The Legacy of Black Classic Burlesque in America
Updated: Jul 9, 2019
This past weekend, I performed in the "Chocolate Lounge" in Washington, D.C. Founded and produced by D.C. native Gigi Holliday and headlined by none other than the legendary Egypt Blaque Knyle, this show brought together black burlesque performers from all over the nation to celebrate our art at the D.C. Black Theatre Festival.
At several points throughout the night, I felt extremely grateful at the opportunity to watch black women dance in "traditional" classic styles of burlesque. There were boas, sparkling floor-length gowns with trains, breathtaking fur robes, chiffon, feathers, the works. It was my dream come true.
"As black burlesque performers, it can be up to us to embody and live our history. Many of our black burlesque heroes are unsung and unseen, so every time we perform is an opportunity to unearth their movements and allure, and bring that vintage-black-girl sparkle to modern audiences that may have never seen anything like that, ever."
I've talked before about my fierce attachment to classic burlesque as a dark-skinned black woman. Many told me when I first started out that I may lose interest in performing this style after a while. "You'll find your true self," more than one seasoned performer advised. I understood what they meant -- many performers start out doing classic and then switch over to nerdlesque or sideshow or neo or somewhere they feel more freedom to explore different facets of themselves. And all performers, over time, will hopefully develop little quirks and specialties that set us apart from the rest - and often these quirks can outgrow the standard straight-strip, parade-and-peel structure of traditional classic routines.
There are many promo photos that pop up when researching black burlesque history (especially when looking for old nudies and naughty pics) but they sometimes don't come with names to find out what happened to these women or where they are now. It is also very difficult to find moving images and videos of black burlesque performers in action -- even of the headliners from back in the day like Toni Elling, Lottie the Body, or Miss Topsy. The Burlesque Hall of Fame does a wonderful job of tracking burlesque legends down, but this doesn't always equate to accessing prized and rare footage of them actually performing.
As black burlesque performers, it can be up to us to embody and live our history. Many of our black burlesque heroes are unsung and unseen, so every time we perform is an opportunity to unearth their movements and allure, and bring that vintage-black-girl sparkle to modern audiences that may have never seen anything like that, ever. It is up to us to celebrate ourselves. This actually goes for all burlesque performers to be honest -- our artistic counterparts in literature, film, and theater will always be celebrated... burlesque, not so much. We have to be our own cheerleaders.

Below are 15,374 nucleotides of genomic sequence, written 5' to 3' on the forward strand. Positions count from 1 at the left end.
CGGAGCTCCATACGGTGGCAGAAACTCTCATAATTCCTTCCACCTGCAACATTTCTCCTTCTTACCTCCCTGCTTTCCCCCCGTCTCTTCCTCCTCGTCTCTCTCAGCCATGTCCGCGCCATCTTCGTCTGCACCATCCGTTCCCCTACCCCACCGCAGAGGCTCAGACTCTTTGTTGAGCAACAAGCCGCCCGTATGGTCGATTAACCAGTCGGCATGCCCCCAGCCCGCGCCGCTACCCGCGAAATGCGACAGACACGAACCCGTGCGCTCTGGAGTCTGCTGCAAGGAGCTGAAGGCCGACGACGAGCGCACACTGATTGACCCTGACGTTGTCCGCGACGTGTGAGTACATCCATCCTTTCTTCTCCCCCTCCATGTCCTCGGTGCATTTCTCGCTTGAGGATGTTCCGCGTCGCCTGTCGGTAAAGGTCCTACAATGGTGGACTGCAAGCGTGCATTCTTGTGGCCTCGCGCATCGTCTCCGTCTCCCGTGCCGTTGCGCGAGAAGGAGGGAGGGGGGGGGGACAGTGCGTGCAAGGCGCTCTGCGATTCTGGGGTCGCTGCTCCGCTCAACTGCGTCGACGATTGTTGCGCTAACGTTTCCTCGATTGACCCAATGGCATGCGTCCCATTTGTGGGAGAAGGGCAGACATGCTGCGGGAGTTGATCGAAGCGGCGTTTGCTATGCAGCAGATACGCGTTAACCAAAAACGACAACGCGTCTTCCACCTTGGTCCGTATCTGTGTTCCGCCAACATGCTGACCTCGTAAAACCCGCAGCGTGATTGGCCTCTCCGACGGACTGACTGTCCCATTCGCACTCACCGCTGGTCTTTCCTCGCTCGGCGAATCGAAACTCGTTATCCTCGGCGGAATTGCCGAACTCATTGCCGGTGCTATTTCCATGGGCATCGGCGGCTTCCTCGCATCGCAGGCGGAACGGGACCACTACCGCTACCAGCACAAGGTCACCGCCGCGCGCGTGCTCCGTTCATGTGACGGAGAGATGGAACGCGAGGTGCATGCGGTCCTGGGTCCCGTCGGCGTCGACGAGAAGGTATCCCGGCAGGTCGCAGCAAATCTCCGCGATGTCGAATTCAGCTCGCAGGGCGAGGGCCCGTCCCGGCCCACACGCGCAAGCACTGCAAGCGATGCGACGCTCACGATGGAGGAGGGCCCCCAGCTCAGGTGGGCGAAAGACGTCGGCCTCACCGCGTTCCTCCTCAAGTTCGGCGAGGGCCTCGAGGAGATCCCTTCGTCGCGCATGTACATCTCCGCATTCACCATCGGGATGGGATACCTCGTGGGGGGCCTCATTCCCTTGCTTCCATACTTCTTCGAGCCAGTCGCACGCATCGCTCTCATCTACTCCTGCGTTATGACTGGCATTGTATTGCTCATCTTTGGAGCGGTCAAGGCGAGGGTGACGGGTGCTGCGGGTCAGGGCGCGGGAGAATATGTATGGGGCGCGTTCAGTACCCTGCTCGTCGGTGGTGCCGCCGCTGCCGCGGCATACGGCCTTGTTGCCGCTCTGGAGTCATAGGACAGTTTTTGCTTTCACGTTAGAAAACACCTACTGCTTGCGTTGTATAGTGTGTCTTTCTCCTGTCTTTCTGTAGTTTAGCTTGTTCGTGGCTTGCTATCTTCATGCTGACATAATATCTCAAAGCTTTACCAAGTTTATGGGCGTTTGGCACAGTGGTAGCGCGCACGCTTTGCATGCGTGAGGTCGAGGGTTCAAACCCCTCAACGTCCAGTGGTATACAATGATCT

Here's how I view it: as a tiny little dark-skinned black burlesque performer, every time I step onstage in a big ass elaborate classic burlesque costume and see the eyes in the audience get wide in shock as they look back at me with cell phones glaring and cameras flashing, I think of it as an opportunity to reclaim time for a black unsung burlesque hero that came before me. Every time I swing my hips at someone, every flash of beaded fringe that flys to the music, every quiver of my thigh is an ode to our legacy as black burlesque performers. I am an active, living, breathing manifestation of the sisters who have shook and quaked before me, and I can't stop or give up on it ever because this feeling of vindication is what drives me to do burlesque in the first place. I don't know if we'll ever unearth more videos of black burlesque artists performing. I hope we do. But in the meantime, I'm going to try my best to deliver the vintage-style performances that I can only see in my dreams, so far. And I'm going to continue to support the modern POC shows that bring our past history to life... sure, we can't look at hours and hours and hours of footage online, but we sure can go support a show and see modern black dancers put our spin on classic style. Aside from what's on YouTube, it may be the closest thing we can get to the real thing (until the BHoF Walk of Fame, of course -- everyone gets excited when the legends perform).
I want to end this post by naming some black burlesque artists from our past. If I'm missing any videos please comment. The hope is that, over time, even more people will see these names and continue digging for more videos that may exist. I know I have friends and classmates who work at the Library of Congress reading this -- if you come across these names attached to any videos, it would be awesome to see footage:
Princess de Paur
Lee Ta Harris
Rosa La Rosa
Shawna the Black Venus
Here are some links to more information and videos on black burlesque history. There's a whole lot more where this came from (not the videos, but the text), but these are great introductory reading and viewing materials:
my "Black Burlesque History" playlist on YouTube has 27 short clips and documentaries that feature black burlesque performers dancing back in the day - this seems like a lot, but I'd like to find more.
this "History of Color" podcast talks about black burlesque history and features burlesque star Shimmy LaRoux.
Chicava's Ebony article is still one of the best black burlesque articles around, with lots of names and history.
Until next time,